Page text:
developing coherent strategies to protect your bottom line

Business Rates Advice

Our Business Rates team helps clients manage and mitigate their business rates risks.

Whether working with landlords or tenants, in either the private or public sector, there is only one thing we do: we help clients save money.

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How we can help

Our Business Rates team has extensive experience and specific expertise which extends over a wide range of properties and sectors - including office space, industrial, retail premises and specialist properties.

We focus on:

Budgeting and rate bill audits

Successfully appealing against Rateable Values

Securing temporary allowances

If the property is adversely affected by external factors - such as disturbances caused by major building works

Advising on reliefs and exemptions

e.g. empty or partially occupied property relief

Current economic uncertainties and the recently introduced appeals procedure makes it even more difficult for occupiers to develop a coherent strategy to reduce business rates liabilities. This is where we can help.

Irrespective of whether your new assessment has increased, decreased or stayed the same, experience tells us that there may be a number of potential opportunities to reduce the Rates you pay - any one of which could make a significant difference to your bottom line.

Business Rates are a central government tax levied on the occupants of commercial and industrial properties (eg offices, shops, pubs and warehouses).

Business Rates are based on the Rateable Value (RV) of the property. The government sets a multiplier (a pence-in-the-pound value), which is then applied to the RV.

In England and Wales, the RV is based on the rental value of the property in the open market, as calculated on 1 April 2017 - an estimate calculated by the Valuation Office Agency (VOA). In Scotland, the Scottish assessor sets the rateable value.

A revaluation of the RV for commercial properties is usually undertaken every five years – in order to align it with current market values. The next revaluation in England, Scotland and Wales is due in 2023.

Although your local council calculates and collects your Business Rates (on behalf of central government), they cannot change your RV or your multiplier - these are set nationally.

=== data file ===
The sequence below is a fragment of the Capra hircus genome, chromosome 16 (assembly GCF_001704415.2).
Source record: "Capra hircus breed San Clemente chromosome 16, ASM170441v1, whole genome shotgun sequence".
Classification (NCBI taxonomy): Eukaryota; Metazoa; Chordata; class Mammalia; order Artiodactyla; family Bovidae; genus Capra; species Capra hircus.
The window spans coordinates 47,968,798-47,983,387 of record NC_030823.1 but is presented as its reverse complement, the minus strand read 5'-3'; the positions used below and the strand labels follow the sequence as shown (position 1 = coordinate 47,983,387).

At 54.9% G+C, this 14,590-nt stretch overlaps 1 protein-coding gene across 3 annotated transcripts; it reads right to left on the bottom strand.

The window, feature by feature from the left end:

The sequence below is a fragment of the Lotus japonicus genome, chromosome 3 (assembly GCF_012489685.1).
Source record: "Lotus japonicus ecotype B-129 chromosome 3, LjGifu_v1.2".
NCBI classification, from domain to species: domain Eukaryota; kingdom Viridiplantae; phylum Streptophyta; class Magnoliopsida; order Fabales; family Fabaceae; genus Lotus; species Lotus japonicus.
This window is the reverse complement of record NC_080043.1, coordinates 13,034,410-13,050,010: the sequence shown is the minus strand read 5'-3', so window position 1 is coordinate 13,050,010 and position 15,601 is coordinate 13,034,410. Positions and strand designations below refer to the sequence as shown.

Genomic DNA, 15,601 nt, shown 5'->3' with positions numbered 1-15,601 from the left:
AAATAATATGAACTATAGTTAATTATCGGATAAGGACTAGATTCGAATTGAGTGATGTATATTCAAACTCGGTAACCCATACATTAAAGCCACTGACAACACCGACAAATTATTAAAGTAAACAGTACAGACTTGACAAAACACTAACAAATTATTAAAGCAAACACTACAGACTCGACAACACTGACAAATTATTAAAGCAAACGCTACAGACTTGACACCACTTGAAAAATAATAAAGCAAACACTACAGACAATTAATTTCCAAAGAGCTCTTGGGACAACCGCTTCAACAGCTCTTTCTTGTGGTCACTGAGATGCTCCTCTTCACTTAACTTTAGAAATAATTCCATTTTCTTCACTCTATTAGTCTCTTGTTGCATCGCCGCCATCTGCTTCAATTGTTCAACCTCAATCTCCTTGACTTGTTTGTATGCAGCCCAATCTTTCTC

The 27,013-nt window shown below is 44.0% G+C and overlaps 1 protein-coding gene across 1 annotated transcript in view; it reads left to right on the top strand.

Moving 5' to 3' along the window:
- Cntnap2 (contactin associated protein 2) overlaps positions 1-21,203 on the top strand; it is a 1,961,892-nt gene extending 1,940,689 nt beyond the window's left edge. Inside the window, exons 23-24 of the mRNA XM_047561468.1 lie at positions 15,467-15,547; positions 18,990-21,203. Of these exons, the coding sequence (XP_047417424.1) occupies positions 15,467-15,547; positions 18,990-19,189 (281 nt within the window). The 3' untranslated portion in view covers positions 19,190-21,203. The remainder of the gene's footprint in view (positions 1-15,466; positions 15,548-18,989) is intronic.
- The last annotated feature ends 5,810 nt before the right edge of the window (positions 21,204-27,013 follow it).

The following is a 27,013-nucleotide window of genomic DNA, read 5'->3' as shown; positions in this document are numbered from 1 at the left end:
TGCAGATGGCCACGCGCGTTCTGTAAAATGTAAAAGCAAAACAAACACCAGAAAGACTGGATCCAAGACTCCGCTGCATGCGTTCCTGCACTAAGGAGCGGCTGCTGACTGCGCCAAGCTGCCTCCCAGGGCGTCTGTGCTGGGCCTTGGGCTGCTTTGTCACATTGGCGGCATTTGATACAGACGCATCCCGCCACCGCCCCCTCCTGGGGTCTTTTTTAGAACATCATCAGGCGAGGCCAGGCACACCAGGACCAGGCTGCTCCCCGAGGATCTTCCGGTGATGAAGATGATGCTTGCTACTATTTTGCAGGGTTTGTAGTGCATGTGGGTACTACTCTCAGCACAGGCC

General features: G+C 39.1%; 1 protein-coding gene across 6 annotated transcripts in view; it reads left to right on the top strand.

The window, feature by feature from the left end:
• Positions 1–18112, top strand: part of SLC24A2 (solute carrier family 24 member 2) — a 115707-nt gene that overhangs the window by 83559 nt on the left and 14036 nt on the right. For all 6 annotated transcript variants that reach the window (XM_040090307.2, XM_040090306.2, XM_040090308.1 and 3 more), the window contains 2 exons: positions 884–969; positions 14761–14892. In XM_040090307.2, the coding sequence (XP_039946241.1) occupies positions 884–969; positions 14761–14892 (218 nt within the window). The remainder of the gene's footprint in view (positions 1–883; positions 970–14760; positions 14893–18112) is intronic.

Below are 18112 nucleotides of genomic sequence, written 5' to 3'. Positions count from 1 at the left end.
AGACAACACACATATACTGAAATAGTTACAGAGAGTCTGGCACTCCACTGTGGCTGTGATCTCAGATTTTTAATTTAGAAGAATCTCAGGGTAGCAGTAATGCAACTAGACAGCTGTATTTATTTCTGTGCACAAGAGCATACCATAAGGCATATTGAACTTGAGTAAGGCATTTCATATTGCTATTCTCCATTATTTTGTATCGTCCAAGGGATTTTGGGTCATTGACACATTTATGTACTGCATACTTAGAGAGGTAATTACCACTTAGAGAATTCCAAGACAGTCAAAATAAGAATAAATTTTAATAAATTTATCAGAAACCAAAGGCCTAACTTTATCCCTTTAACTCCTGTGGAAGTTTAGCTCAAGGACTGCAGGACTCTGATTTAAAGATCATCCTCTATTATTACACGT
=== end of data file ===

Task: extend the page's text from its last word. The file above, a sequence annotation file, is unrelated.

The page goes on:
In April 2017, the Government introduced a new ‘Check, Challenge, Appeal’ process, designed to reduce the number of appeals the VOA has to deal with.

It comprises:

  • Check

The VOA will review the factual information provided (such as floor areas) for accuracy – against its own record of the property.

The VOA has 12-months to complete a ‘Check’: if any of the information is false, the ratepayer could face a fine.

  • Challenge

If the ratepayer concludes that the assessment remains high after the ‘Check’ stage, the RV (on which the assessment is based) can be challenged. This must be completed within four months of the end of the checking process.

The ‘Challenge’ must include a valuation of the premises supported by evidence. It is important that the appeal comprises a comprehensive and well-articulated argument, as referencing relevant case law and legislation.

The VOA has 18-months to consider the Challenge. If no resolution is reached, the case may be escalated to the ‘Appeal’ stage.

  • Appeal

An ‘Appeal’ must be made to the Valuation Tribunal within four months of the VOA issuing its decision at the end of the ‘Challenge’ stage. The evidence submitted in the Challenge process, must also be used at the ‘Appeal’ - which is why the accuracy and cogency of evidence submitted, is vital.

Why choose Matthews & Goodman

Our Business Rates Advisors’ sole focus is to reduce clients’ Business Rates bills and save them money.

Advising clients across the nation, from our offices in Birmingham, Leeds, Liverpool, London and Manchester, the team’s proven expertise and track record ensures that clients stand the best possible chance of achieving their desired outcome. View some of our recent case studies.

The team also works closely with other specialists at Matthews & Goodman to ensure that clients benefit from integrated strategic property advice.

To speak to a member of the Business Rates Advice team today, contact us by calling one of our UK offices, or complete our online enquiry form and we will get straight back to you.

FAQs

The party entitled to possession of the premises is responsible for paying business rates. This will usually be the owner or the tenant. Sometimes, the landlord of the property charges the occupier rent that includes an amount for the business rates.<

You can work out your business rates bill by multiplying the rateable value of your property by the rating multiplier, including any supplements, and then adjusting it for any discounts, reductions or transitional arrangements, which apply to you.